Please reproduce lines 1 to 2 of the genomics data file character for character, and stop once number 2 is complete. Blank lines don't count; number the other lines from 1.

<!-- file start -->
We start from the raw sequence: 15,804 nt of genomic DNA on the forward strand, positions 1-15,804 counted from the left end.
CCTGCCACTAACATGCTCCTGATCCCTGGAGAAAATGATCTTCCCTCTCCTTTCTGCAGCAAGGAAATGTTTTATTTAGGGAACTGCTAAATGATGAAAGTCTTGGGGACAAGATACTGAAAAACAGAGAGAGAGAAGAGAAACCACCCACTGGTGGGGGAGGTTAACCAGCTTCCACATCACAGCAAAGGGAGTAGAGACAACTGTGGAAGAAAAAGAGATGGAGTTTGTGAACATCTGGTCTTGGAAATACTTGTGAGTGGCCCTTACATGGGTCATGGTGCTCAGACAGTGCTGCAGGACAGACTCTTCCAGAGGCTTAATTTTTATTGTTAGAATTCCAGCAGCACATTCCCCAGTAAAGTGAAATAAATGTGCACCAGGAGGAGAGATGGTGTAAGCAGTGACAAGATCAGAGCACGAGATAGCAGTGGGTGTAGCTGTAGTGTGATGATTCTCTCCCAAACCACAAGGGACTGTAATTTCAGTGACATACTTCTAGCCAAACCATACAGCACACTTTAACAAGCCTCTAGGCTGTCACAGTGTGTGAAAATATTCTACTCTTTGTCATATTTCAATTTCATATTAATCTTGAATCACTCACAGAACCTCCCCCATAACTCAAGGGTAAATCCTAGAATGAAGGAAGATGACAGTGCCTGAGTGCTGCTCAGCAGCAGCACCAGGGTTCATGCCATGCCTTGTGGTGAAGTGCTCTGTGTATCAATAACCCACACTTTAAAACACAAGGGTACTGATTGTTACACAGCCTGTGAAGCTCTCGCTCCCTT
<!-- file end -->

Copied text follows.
We start from the raw sequence: 15,804 nt of genomic DNA on the forward strand, positions 1-15,804 counted from the left end.
CCTGCCACTAACATGCTCCTGATCCCTGGAGAAAATGATCTTCCCTCTCCTTTCTGCAGCAAGGAAATGTTTTATTTAGGGAACTGCTAAATGATGAAAGTCTTGGGGACAAGATACTGAAAAACAGAGAGAGAGAAGAGAAACCACCCACTGGTGGGGGAGGTTAACCAGCTTCCACATCACAGCAAAGGGAGTAGAGACAACTGTGGAAGAAAAAGAGATGGAGTTTGTGAACATCTGGTCTTGGAAATACTTGTGAGTGGCCCTTACATGGGTCATGGTGCTCAGACAGTGCTGCAGGACAGACTCTTCCAGAGGCTTAATTTTTATTGTTAGAATTCCAGCAGCACATTCCCCAGTAAAGTGAAATAAATGTGCACCAGGAGGAGAGATGGTGTAAGCAGTGACAAGATCAGAGCACGAGATAGCAGTGGGTGTAGCTGTAGTGTGATGATTCTCTCCCAAACCACAAGGGACTGTAATTTCAGTGACATACTTCTAGCCAAACCATACAGCACACTTTAACAAGCCTCTAGGCTGTCACAGTGTGTGAAAATATTCTACTCTTTGTCATATTTCAATTTCATATTAATCTTGAATCACTCACAGAACCTCCCCCATAACTCAAGGGTAAATCCTAGAATGAAGGAAGATGACAGTGCCTGAGTGCTGCTCAGCAGCAGCACCAGGGTTCATGCCATGCCTTGTGGTGAAGTGCTCTGTGTATCAATAACCCACACTTTAAAACACAAGGGTACTGATTGTTACACAGCCTGTGAAGCTCTCGCTCCCTT